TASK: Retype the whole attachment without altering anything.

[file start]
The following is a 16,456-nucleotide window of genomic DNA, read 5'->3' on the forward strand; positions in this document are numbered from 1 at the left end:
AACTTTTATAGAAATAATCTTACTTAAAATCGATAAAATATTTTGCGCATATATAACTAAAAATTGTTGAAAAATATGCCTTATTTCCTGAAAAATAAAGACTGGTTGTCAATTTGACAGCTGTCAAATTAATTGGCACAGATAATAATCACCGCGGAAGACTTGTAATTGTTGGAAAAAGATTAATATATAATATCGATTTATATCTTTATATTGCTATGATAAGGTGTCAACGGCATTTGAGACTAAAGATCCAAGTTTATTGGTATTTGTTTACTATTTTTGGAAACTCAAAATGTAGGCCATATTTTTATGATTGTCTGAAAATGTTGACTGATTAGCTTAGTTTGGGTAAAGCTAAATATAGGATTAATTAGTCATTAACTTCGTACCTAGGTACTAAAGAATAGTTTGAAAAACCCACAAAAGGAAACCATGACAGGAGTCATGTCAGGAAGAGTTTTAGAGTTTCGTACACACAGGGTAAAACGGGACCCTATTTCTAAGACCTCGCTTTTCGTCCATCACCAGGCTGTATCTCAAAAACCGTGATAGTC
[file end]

The following is a 16,456-nucleotide window of genomic DNA, read 5'->3' on the forward strand; positions in this document are numbered from 1 at the left end:
AACTTTTATAGAAATAATCTTACTTAAAATCGATAAAATATTTTGCGCATATATAACTAAAAATTGTTGAAAAATATGCCTTATTTCCTGAAAAATAAAGACTGGTTGTCAATTTGACAGCTGTCAAATTAATTGGCACAGATAATAATCACCGCGGAAGACTTGTAATTGTTGGAAAAAGATTAATATATAATATCGATTTATATCTTTATATTGCTATGATAAGGTGTCAACGGCATTTGAGACTAAAGATCCAAGTTTATTGGTATTTGTTTACTATTTTTGGAAACTCAAAATGTAGGCCATATTTTTATGATTGTCTGAAAATGTTGACTGATTAGCTTAGTTTGGGTAAAGCTAAATATAGGATTAATTAGTCATTAACTTCGTACCTAGGTACTAAAGAATAGTTTGAAAAACCCACAAAAGGAAACCATGACAGGAGTCATGTCAGGAAGAGTTTTAGAGTTTCGTACACACAGGGTAAAACGGGACCCTATTTCTAAGACCTCGCTTTTCGTCCATCACCAGGCTGTATCTCAAAAACCGTGATAGTC